At this juncture, giving options to your students, whether you are opening online or in-person this fall, is an absolute must. Looking at the results of the same IDP Connect survey, most students still want face-to-face instruction and wish to defer a semester or so until that is possible. How is your college responding to this concern?
Make certain your office is communicating regularly and on-message about what your plans are for this fall. Recognize the incredible obstacles that new international students coming directly from overseas will face to even make it to the U.S. in time for studies. Be realistic in your expectations for new international students on campus this fall, and be transparent with new students and parents who still wish to attend. You can’t overcommunicate in these situations.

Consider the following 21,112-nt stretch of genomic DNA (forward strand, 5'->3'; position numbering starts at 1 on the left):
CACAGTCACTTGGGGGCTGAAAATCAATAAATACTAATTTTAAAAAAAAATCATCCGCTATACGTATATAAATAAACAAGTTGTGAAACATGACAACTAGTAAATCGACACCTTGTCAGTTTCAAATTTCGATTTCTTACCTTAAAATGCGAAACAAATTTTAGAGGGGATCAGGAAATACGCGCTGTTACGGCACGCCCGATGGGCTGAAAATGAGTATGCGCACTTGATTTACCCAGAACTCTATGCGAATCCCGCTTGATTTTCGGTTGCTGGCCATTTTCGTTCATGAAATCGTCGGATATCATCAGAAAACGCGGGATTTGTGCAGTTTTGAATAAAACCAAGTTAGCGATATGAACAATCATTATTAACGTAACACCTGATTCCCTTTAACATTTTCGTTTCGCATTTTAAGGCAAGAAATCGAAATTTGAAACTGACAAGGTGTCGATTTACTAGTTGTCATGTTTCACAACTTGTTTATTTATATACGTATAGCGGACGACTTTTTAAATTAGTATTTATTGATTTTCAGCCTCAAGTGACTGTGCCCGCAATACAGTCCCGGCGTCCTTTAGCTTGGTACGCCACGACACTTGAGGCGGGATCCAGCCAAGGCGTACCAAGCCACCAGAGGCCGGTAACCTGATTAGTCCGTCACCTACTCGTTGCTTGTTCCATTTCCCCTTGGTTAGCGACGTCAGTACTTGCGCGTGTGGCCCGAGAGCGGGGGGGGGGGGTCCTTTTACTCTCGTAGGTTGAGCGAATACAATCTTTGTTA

In these challenging times, U.S. institutions must demonstrate flexibility and clearly communicate their plans. More often than not, flexibility is forced on us by circumstances. But for colleges that value being nimble and adaptable in international student recruitment practices; in a global competition for the attention of internationally mobile students, having that mindset will set you apart.